Home dialysis: Life saving, but not life restricting

The doctor says you are a candidate for home dialysis and would like you to consider it. In-home dialysis provides many advantages to traditional outpatient dialysis treatments.

Treatment options for patients with kidney disease have dramatically expanded and improved over the last decade. For most patients, kidney transplantation remains the best choice for resumption of a normal lifestyle and its success rate has consistently improved with fewer complications. However, patients may face a three-to-five year waiting list and transplantation requires major surgery and the use of powerful medications to prevent rejection of the kidney transplant.

Almost 30-40% of patients with kidney failure are not healthy enough to receive a kidney transplant and turn to kidney dialysis to treat their kidney disease. Dialysis treatments remove the hundreds of toxins the kidneys would normally eliminate. Similar to kidney transplantation, choices and successes of dialysis have improved in recent years.

Brent Miller, MD, Washington University renal specialist, says “Two general types of home dialysis are available: hemodialysis and peritoneal dialysis. Hemodialysis purifies the blood directly. One or two needles are placed in a vein and a machine purifies the blood and then returns it to the patient.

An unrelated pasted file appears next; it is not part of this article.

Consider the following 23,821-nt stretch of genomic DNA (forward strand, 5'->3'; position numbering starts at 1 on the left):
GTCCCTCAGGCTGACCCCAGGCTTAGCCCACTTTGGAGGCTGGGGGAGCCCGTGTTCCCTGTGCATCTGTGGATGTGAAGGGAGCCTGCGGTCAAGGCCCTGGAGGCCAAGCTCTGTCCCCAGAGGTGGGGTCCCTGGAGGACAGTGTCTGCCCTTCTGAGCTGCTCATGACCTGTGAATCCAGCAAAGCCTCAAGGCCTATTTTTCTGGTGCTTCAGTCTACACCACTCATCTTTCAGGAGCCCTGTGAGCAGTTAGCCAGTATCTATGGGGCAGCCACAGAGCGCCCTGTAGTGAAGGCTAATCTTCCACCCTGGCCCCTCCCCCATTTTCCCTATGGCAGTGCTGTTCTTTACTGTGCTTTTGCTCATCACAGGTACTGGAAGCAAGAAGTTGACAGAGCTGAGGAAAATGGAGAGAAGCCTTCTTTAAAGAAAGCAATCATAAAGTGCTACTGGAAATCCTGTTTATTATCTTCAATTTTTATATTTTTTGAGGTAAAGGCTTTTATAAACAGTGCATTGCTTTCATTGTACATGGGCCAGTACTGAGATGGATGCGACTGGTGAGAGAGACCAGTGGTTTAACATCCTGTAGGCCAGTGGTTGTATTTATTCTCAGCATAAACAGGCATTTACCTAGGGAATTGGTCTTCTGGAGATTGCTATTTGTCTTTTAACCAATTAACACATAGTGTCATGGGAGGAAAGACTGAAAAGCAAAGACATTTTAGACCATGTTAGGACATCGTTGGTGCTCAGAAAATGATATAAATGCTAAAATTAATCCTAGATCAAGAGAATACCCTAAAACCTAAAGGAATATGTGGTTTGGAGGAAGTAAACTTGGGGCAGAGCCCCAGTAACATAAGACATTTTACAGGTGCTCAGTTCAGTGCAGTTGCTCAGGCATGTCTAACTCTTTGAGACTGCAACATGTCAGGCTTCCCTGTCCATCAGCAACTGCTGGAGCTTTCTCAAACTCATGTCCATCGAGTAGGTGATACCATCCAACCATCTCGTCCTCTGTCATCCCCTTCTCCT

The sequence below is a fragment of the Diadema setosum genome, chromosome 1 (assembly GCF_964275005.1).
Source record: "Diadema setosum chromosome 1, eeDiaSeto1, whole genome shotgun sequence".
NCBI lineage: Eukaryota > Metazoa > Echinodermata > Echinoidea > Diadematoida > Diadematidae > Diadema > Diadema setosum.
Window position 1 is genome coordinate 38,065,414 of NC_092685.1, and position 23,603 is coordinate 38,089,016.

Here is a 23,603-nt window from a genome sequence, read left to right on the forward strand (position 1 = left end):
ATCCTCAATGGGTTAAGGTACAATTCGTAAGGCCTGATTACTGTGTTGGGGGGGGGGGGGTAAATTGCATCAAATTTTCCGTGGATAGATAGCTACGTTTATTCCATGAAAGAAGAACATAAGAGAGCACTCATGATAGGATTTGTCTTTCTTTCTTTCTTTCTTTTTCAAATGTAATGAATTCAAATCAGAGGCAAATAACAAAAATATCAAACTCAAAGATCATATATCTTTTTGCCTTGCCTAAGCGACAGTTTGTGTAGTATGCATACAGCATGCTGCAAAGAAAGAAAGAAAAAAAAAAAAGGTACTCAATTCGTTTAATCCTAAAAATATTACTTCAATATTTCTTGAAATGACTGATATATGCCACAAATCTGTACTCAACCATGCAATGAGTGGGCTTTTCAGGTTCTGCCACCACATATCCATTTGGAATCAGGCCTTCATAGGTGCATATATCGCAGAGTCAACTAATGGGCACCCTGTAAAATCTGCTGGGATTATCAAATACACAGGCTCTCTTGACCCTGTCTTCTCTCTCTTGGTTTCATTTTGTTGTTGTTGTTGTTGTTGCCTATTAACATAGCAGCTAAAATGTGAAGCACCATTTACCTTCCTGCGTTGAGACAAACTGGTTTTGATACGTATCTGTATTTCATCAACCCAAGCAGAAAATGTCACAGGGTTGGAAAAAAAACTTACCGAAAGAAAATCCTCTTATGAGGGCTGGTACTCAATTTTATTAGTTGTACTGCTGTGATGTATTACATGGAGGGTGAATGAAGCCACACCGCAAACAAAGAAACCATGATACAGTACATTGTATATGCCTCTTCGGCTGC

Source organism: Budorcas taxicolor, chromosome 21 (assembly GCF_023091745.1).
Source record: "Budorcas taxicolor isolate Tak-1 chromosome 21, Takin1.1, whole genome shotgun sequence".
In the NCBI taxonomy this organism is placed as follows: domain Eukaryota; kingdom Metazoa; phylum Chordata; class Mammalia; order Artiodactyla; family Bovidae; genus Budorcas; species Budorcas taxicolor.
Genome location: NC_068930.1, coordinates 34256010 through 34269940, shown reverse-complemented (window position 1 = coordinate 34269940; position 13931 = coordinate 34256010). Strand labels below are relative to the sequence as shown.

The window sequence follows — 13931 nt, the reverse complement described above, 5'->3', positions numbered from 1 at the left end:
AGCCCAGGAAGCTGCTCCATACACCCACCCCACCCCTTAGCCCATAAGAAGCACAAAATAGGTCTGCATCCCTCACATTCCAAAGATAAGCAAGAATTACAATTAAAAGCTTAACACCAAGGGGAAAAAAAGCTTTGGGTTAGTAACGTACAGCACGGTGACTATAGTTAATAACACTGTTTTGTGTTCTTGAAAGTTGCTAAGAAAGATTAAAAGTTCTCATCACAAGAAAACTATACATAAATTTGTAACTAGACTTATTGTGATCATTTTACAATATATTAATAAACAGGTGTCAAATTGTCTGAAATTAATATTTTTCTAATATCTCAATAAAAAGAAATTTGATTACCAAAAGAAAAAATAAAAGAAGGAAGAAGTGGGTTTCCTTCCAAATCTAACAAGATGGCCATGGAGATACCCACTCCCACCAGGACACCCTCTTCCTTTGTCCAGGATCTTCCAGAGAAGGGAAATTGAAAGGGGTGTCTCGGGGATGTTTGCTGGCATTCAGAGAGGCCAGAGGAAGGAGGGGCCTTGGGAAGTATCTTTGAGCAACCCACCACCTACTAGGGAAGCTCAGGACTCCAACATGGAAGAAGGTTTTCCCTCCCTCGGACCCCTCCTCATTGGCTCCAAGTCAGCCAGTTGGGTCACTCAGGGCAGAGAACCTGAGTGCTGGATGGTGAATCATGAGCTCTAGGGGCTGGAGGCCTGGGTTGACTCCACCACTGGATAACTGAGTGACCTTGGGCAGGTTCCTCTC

Peritoneal dialysis utilizes the small capillaries in the lining of the peritoneum (abdomen) to purify the blood. A catheter is inserted into the abdomen underneath the muscle and fat once and left in place. Dialysis fluid is then instilled into this catheter, generally at night, and then removed several hours later after toxins are allowed to diffuse into the fluid.”

The advantages of home dialysis are multiple:

  • No need for travel to a dialysis center
  • Flexible treatment schedules
  • The ability to travel away from home easily
  • More natural elimination of toxins daily rather than only three times weekly
  • Control of one’s health care

Other medical benefits may include better blood pressure control, more energy, better appetite, and less hospitalization. The training time for home hemodialysis is about four weeks and for peritoneal dialysis is about four half days.

If you or someone you know would like to learn more about home dialysis, please call 314 362-7603 for an appointment with Dr. Miller. Patients are seen at:

Center for Advance Medicine
Medicine Multispecialty Center
4921 Parkview Place, 5th Floor, Suite C